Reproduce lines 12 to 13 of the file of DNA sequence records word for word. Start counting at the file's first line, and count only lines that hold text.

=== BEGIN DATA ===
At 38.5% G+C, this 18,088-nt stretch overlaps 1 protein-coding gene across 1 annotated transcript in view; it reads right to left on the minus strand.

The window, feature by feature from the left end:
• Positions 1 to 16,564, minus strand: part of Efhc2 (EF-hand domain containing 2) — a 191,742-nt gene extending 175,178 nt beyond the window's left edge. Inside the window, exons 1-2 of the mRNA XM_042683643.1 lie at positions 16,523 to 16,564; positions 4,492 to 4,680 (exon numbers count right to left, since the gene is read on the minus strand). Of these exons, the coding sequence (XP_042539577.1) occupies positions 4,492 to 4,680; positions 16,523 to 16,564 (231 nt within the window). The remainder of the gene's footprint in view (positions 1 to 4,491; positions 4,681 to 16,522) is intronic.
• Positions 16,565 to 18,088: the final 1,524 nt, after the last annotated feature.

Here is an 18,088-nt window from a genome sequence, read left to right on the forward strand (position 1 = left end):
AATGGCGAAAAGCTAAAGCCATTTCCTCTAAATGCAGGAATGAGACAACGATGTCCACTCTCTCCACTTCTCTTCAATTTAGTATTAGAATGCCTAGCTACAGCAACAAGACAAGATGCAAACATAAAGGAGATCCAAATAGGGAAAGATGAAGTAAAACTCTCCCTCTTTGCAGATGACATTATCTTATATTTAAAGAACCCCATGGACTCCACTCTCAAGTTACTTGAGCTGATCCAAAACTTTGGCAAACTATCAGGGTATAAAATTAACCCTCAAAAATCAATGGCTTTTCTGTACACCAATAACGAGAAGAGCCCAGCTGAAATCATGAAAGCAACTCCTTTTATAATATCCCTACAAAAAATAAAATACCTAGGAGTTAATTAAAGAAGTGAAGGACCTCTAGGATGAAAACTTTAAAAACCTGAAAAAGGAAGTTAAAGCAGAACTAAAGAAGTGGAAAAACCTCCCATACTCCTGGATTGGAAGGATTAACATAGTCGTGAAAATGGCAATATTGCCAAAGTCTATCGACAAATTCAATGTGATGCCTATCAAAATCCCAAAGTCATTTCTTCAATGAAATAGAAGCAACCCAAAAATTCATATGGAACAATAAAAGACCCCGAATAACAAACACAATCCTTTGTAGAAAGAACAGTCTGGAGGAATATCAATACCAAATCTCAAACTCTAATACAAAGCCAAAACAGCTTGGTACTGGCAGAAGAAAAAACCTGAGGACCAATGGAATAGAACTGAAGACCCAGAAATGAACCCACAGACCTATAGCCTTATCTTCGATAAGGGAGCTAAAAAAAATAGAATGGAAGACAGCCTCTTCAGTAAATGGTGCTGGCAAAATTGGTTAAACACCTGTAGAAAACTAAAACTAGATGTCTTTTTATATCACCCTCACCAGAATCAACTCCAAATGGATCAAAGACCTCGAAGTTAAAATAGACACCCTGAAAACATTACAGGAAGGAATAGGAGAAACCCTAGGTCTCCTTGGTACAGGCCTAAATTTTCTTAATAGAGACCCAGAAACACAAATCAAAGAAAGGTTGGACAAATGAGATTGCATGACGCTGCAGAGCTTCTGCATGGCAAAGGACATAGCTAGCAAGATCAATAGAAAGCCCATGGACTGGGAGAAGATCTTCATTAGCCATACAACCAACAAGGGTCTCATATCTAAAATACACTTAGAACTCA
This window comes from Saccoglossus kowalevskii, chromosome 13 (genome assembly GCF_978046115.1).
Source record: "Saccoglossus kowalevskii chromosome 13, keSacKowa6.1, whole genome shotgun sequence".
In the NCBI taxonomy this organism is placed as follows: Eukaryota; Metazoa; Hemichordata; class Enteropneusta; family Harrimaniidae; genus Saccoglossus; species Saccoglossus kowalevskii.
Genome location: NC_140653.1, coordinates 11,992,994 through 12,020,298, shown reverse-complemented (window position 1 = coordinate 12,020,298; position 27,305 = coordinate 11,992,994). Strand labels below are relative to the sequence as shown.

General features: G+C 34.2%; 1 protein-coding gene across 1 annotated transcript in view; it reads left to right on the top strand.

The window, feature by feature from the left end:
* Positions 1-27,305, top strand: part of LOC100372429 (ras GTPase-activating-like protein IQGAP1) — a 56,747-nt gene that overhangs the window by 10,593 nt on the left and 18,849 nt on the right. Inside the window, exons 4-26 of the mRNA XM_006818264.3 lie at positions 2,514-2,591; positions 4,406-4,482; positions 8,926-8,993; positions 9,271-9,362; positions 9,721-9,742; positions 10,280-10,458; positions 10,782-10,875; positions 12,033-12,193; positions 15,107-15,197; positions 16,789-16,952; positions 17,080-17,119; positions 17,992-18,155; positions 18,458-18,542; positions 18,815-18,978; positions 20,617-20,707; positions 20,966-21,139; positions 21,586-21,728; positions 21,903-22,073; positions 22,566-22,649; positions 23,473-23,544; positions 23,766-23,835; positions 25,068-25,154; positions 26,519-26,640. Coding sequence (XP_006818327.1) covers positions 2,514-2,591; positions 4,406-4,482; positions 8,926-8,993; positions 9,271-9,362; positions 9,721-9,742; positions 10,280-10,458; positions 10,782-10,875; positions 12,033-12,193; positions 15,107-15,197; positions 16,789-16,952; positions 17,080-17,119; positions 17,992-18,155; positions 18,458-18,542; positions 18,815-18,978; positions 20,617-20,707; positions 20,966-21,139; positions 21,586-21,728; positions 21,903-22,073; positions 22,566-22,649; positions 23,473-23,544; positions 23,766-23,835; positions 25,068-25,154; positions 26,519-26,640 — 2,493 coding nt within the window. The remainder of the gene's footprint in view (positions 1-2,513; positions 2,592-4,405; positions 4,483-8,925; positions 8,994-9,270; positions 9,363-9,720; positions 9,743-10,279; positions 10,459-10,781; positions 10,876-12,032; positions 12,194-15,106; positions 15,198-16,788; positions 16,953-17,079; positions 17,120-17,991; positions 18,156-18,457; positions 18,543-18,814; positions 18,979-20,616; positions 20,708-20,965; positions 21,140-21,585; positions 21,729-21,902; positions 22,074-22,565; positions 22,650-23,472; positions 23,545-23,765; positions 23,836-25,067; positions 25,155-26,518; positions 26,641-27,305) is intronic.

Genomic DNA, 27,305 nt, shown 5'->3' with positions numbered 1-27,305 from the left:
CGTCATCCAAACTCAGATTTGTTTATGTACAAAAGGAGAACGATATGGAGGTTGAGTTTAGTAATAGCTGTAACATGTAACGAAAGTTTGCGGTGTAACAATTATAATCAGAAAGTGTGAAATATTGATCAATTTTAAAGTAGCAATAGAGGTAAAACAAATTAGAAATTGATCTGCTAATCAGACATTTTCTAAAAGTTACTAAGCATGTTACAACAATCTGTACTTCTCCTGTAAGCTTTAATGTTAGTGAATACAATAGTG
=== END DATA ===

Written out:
The window, feature by feature from the left end:
* Positions 1-27,305, top strand: part of LOC100372429 (ras GTPase-activating-like protein IQGAP1) — a 56,747-nt gene that overhangs the window by 10,593 nt on the left and 18,849 nt on the right. Inside the window, exons 4-26 of the mRNA XM_006818264.3 lie at positions 2,514-2,591; positions 4,406-4,482; positions 8,926-8,993; positions 9,271-9,362; positions 9,721-9,742; positions 10,280-10,458; positions 10,782-10,875; positions 12,033-12,193; positions 15,107-15,197; positions 16,789-16,952; positions 17,080-17,119; positions 17,992-18,155; positions 18,458-18,542; positions 18,815-18,978; positions 20,617-20,707; positions 20,966-21,139; positions 21,586-21,728; positions 21,903-22,073; positions 22,566-22,649; positions 23,473-23,544; positions 23,766-23,835; positions 25,068-25,154; positions 26,519-26,640. Coding sequence (XP_006818327.1) covers positions 2,514-2,591; positions 4,406-4,482; positions 8,926-8,993; positions 9,271-9,362; positions 9,721-9,742; positions 10,280-10,458; positions 10,782-10,875; positions 12,033-12,193; positions 15,107-15,197; positions 16,789-16,952; positions 17,080-17,119; positions 17,992-18,155; positions 18,458-18,542; positions 18,815-18,978; positions 20,617-20,707; positions 20,966-21,139; positions 21,586-21,728; positions 21,903-22,073; positions 22,566-22,649; positions 23,473-23,544; positions 23,766-23,835; positions 25,068-25,154; positions 26,519-26,640 — 2,493 coding nt within the window. The remainder of the gene's footprint in view (positions 1-2,513; positions 2,592-4,405; positions 4,483-8,925; positions 8,994-9,270; positions 9,363-9,720; positions 9,743-10,279; positions 10,459-10,781; positions 10,876-12,032; positions 12,194-15,106; positions 15,198-16,788; positions 16,953-17,079; positions 17,120-17,991; positions 18,156-18,457; positions 18,543-18,814; positions 18,979-20,616; positions 20,708-20,965; positions 21,140-21,585; positions 21,729-21,902; positions 22,074-22,565; positions 22,650-23,472; positions 23,545-23,765; positions 23,836-25,067; positions 25,155-26,518; positions 26,641-27,305) is intronic.